Aaron Luprypa (left) goes five-hole to beat Mark Nichiporuk while Dave Forai trails the play as the Sutton Group realtors takes part in an impromptu Jersey Day road hockey game in the staff parking lot Thursday. Thousands of Canadians wore jerseys from any sport to support the Humboldt Broncos. (Roger Knox/Morning Star)

Aaron Luprypa (left) goes five-hole to beat Mark Nichiporuk while Dave Forai trails the play as the Sutton Group realtors takes part in an impromptu Jersey Day road hockey game in the staff parking lot Thursday. Thousands of Canadians wore jerseys from any sport to support the Humboldt Broncos. (Roger Knox/Morning Star)

Tragedy hits home

AT RANDOM: Humboldt crash prompts sports editor Kevin Mitchell to reflect on his time on the road

We pulled into the old pitch-black Winnipeg Arena around 2 a.m. half asleep but instantly rejuvenated at the sight of ice.

Sniper Harry Mahood, a Winnipeg product, was especially excited at playing for the Nanaimo Islanders in front of family and friends. He and I grabbed a stick, and using light from the tunnel where the bus was parked, passed the puck around. Goalie Pokey Reddick, who later made the NHL, rubbed the sleep from his eyes and joined us for a few minutes.

I made a point of slowly walking up the steep stairs to the press box for a closer peak at the gigantic photo of the Queen.

This was the fall of 1982 and my first experience at a prairie junior hockey road trip. I was the colour analyst for the CHUB Radio broadcast team, led by play-by-play man Dick Getz, a Penticton native. I was also sports editor for the Nanaimo Daily Free Press. I was 25, but felt like a kid riding Space Mountain at Disneyland for the first time.

Bill Zeitlin of Detroit owned the WHL Isles, shifting them from Billings, Montana for that season. The veteran players like Mahood, Regina 76-goal superstar Jim McGeough and Surrey’s Bob Rouse were expecting a long grinding bus ride to play the expansion Prince Albert Raiders, Saskatoon Blades, Regina Pats, Brandon Wheat Kings and Winnipeg Warriors.

Zeitlin, a minority owner of the Chicago White Sox, surprised everybody by scheduling a flight from Vancouver to Saskatoon, where GM Les Calder had arranged to borrow the Brandon bus for the road miles.

Some of the windows didn’t close on what was back then affectionately known as the Iron Lung. There were a few bunks but they were hardly comfy like some of today’s hotels on wheels. The bus looked like it only had a few miles left, but nobody was complaining.

In Junior hockey, the bus is the team’s sanctuary. You can be yourself, take loads of razzing, and while you are inches away from your seat mate, really get to know the guy beside you. Rouse, one of the most feared fighters in the WHL, was among the quietest guys on the bus. He also made the NHL. Others like Mahood, who talked hockey in his sleep, were more vocal.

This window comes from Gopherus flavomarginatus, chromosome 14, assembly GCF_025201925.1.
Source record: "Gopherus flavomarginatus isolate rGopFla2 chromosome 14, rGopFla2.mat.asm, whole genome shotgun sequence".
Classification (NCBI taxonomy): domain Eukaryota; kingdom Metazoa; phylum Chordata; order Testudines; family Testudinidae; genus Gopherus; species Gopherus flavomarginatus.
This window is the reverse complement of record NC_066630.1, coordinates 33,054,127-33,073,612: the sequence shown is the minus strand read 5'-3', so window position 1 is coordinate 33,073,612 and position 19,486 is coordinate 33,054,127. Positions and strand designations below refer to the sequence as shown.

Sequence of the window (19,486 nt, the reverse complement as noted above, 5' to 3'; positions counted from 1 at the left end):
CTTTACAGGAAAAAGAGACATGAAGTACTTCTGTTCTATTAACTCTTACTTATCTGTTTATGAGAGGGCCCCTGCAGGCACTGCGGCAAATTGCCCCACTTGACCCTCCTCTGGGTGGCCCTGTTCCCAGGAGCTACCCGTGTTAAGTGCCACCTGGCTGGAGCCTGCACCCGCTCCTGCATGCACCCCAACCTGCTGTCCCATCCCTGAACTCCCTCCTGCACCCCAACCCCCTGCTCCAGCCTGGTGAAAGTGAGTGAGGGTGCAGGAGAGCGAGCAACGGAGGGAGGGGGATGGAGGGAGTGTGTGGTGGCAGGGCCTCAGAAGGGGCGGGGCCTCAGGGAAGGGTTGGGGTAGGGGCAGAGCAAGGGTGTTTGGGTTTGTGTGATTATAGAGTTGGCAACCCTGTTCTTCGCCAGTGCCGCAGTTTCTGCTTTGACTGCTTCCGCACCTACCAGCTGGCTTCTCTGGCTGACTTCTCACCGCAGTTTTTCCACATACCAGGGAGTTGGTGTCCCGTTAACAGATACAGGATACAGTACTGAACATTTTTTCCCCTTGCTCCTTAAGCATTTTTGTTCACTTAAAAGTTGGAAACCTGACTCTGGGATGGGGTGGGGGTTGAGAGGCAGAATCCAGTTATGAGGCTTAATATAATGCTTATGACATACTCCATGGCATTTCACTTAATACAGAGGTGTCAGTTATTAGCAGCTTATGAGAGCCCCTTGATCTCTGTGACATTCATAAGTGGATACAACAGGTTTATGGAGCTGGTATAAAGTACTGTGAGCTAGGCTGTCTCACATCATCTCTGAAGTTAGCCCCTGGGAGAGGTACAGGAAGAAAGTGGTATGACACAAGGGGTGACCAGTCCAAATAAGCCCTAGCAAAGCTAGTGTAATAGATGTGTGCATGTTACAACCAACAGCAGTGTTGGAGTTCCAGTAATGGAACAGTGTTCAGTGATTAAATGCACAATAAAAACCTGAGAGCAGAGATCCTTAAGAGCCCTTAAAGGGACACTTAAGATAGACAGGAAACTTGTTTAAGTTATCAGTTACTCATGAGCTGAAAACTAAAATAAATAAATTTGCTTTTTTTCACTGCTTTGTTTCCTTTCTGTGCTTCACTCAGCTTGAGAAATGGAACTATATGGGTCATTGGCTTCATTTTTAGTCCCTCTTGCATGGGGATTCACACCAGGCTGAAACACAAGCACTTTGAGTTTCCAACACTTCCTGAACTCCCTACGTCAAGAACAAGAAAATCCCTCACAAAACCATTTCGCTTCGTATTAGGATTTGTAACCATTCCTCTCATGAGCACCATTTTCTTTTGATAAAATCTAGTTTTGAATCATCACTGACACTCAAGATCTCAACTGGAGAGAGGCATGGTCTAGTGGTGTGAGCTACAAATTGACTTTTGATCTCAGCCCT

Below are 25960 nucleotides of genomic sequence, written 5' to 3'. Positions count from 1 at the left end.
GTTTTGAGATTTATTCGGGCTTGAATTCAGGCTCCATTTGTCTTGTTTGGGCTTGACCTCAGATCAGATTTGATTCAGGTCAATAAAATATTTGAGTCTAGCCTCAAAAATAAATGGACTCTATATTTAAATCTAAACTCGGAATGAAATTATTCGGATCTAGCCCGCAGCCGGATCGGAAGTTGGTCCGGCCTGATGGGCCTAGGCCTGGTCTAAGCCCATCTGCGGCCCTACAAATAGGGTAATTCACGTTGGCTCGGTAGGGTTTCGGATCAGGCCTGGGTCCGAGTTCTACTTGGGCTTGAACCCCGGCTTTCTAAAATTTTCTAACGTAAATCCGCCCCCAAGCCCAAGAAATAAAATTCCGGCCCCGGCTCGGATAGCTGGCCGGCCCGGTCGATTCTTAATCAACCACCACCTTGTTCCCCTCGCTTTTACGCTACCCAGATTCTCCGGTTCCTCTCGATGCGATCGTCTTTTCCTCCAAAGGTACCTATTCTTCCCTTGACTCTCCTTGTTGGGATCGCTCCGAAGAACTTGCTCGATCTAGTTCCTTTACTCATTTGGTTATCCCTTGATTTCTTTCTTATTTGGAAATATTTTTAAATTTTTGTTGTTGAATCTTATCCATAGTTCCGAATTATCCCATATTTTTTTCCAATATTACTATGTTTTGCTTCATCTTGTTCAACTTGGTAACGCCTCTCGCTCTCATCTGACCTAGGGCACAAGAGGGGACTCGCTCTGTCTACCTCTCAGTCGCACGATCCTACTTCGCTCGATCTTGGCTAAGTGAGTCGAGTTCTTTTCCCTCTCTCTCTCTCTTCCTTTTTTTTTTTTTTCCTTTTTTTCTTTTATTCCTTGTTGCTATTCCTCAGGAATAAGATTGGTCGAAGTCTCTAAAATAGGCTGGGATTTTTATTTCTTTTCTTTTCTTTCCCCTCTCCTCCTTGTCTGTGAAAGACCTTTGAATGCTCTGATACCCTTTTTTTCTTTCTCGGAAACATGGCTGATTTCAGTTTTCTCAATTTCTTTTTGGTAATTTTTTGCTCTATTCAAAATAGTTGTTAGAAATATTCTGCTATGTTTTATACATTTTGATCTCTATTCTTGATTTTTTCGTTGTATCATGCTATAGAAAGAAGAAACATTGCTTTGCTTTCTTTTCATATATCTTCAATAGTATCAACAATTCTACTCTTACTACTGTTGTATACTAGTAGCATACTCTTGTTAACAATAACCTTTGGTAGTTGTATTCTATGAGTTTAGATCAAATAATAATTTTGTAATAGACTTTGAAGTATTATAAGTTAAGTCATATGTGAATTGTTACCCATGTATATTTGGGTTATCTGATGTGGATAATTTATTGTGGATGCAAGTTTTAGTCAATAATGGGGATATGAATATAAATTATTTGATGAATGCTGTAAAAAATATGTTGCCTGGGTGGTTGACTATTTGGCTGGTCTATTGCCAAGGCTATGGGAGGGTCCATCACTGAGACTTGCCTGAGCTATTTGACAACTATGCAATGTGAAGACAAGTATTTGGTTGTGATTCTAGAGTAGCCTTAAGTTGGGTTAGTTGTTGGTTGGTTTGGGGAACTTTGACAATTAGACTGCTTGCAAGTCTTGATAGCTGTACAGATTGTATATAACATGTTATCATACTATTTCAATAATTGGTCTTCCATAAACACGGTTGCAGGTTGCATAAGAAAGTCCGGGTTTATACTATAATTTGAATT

The Detroit rookies like Alfie Turcotte, a Habs’ first-round pick the next summer, and John LaFontaine, also said little, and as was the custom back then, carried the veterans’ equipment bag into each rink.

Despite the rickety Wheaties’ bus, I felt safe. I never once thought: ‘What if we crash?’

I sat next to Calder, a beauty from Saskatchewan who wore cowboy boots and talked with somewhat of a Southern drawl. Les played two years of Junior hockey for the Melville Millionaires and then spent 15 years in the minor Bus Leagues. He was unfazed by the shape of the Brandon bus. I never got any sleep on that bus trip, but I got to know Calder well.

And I know the players formed lifetime friendships on that trek. Our bus rides to Victoria, Portland and Seattle seemed like a Sunday stroll compared to that prairie expedition.

I tell this story to perhaps give some a sense of why the Humboldt Broncos bus crash has brought our great hockey nation closer and caused so many tears.

See related Community shows Broncos support

There aren’t many duds or bad apples, as they are called, in the Junior hockey fraternity. These young men were cherished and loved by everybody in Humboldt. They also loved one another like family. The players killed in the Tisdale crash will be forever remembered and enshrined in some way by the team, just like Trent Kresse, Scott Kruger, Chris Mantyka and Brent Ruff of the Swift Current Broncos were after a 1986 bus accident.

Those four were sitting at back of the bus when it hit a patch of black ice, struck an embankment and landed on its side. Those four, like the Humboldt Broncos, were enjoying the company of their teammates and loving life as a Junior hockey player.

This Humboldt tragedy is another example of just how precious life is, and how quickly and harshly it can be snuffed out. Be strong Bronco families, friends and fans.


@vernonnews